Journalists as Political Referees

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In examining the various guidelines journalists should follow when covering politics, I believe Philip Seibs says it best in the first chapter of Campaigns and Conscience: The Ethics of Political Journalism:

“Journalists must resist the allure of trying to be all things to all people (leaving that to the politicians) and just try to construct a sprawling, helpful framework on which voters can base their choices.”

First, it is our job to present the important issues to the public, and Seib points out that those issues especially include those facing minority groups such as the homeless, Native Americans and the mentally ill. These groups do not have the funds to grab the attention of powerful political parties. By pressing for specifics and resisting manipulation of the politicians, the press can allow the truth to advance to the forefront.

 I appreciated Michael Shudson’s sentiment inThe Concept of Politics in Contemporary Journalism when he mentioned that there is an abundance of reporting on what’s wrong but not an adequate amount of coverage on what’s right with politics. Journalists’ roles boil down to providing the facts while making this information both interesting and relevant.

However, this role is easier said than carried out and journalists can turn into what Christopher Hayes refers to as “well-paid pundits telling us how the working class people think” in his article about the right way to approach political coverage. Hayes is clearly very opinionated and blunt in pointing out what is wrong with political coverage today. I agreed with his suggestion of more feature writing and less mundane daily reporting as well as his idea that while covering the campaign itself, journalists should remember to emphasize global and economic events that are the living examples of the issues candidates are asserting they will address.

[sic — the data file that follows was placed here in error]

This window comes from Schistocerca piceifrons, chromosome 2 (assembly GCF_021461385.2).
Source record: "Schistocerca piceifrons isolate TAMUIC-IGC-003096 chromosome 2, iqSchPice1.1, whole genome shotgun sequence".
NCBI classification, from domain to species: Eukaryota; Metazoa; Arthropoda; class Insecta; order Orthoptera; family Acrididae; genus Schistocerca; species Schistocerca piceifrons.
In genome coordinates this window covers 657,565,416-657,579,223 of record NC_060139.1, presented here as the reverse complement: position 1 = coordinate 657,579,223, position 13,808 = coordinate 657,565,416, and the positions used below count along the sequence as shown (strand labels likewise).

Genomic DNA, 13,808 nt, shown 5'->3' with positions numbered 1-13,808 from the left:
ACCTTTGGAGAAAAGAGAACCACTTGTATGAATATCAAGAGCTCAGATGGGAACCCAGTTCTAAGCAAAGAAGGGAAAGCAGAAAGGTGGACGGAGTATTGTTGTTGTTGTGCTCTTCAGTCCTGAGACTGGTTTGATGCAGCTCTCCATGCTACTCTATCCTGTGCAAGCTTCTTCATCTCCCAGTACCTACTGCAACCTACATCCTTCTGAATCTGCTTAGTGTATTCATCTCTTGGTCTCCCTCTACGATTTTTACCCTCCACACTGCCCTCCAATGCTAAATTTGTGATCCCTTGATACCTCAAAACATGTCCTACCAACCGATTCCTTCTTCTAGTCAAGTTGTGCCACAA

Along these lines of sensationalized stories, the candidates themselves obviously have a checked history with the press such as the case with Richard Nixon’s vice president, Spiro Agnew, who used his speeches to target the press for their obsession with controversy and feeding lies to a gullible public. I agree with the press delving into the private affairs. Candidates running for office are well aware that skeletons are going to be yanked from their closets and the public deserves access to information that will help them determine the true character of their public officials up for election. However, journalists need to be extremely careful that their sources are reliable and their facts are correct, as during an election, sensationalized rumors can easily find their way into tweets, blogs and front pages, creating a mass hysteria. 

In conclusion, I think Schudson’s model is a fitting summation of journalism’s place in politics: “…the political world is not so much a complicated place that requires fair-minded description and analysis but a misleading construction of self-interested powers that demand a professional truth-teller.”

Truth is the foundational pillar of journalism and this concept is muddled and twisted in the contests that make up the political arena. Therefore, journalists are meant to be fair political referees delivering information to the public that leads to informed decisions about both the candidates and the issues they aim to address.

 

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